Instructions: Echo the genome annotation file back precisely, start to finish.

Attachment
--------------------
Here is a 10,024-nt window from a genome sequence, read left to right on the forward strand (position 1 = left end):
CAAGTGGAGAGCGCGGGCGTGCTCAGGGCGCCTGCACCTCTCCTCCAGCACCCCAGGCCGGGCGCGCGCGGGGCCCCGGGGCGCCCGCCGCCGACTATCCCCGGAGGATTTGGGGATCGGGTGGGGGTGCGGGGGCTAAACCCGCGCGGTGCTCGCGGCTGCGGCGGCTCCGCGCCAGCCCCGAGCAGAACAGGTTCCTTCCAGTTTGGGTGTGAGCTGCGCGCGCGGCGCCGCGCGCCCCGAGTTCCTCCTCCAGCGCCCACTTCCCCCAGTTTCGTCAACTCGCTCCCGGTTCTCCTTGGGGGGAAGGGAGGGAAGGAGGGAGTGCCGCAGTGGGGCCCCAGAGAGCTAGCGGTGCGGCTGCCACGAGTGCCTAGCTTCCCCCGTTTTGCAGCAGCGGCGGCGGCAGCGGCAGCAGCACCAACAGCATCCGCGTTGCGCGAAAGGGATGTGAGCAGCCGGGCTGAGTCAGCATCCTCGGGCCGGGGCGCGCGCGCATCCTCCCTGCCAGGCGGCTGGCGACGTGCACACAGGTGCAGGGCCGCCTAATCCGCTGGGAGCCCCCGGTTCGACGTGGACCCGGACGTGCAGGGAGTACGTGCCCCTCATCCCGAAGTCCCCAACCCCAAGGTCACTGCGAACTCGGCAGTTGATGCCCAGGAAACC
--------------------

Here is a 10,024-nt window from a genome sequence, read left to right on the forward strand (position 1 = left end):
CAAGTGGAGAGCGCGGGCGTGCTCAGGGCGCCTGCACCTCTCCTCCAGCACCCCAGGCCGGGCGCGCGCGGGGCCCCGGGGCGCCCGCCGCCGACTATCCCCGGAGGATTTGGGGATCGGGTGGGGGTGCGGGGGCTAAACCCGCGCGGTGCTCGCGGCTGCGGCGGCTCCGCGCCAGCCCCGAGCAGAACAGGTTCCTTCCAGTTTGGGTGTGAGCTGCGCGCGCGGCGCCGCGCGCCCCGAGTTCCTCCTCCAGCGCCCACTTCCCCCAGTTTCGTCAACTCGCTCCCGGTTCTCCTTGGGGGGAAGGGAGGGAAGGAGGGAGTGCCGCAGTGGGGCCCCAGAGAGCTAGCGGTGCGGCTGCCACGAGTGCCTAGCTTCCCCCGTTTTGCAGCAGCGGCGGCGGCAGCGGCAGCAGCACCAACAGCATCCGCGTTGCGCGAAAGGGATGTGAGCAGCCGGGCTGAGTCAGCATCCTCGGGCCGGGGCGCGCGCGCATCCTCCCTGCCAGGCGGCTGGCGACGTGCACACAGGTGCAGGGCCGCCTAATCCGCTGGGAGCCCCCGGTTCGACGTGGACCCGGACGTGCAGGGAGTACGTGCCCCTCATCCCGAAGTCCCCAACCCCAAGGTCACTGCGAACTCGGCAGTTGATGCCCAGGAAACC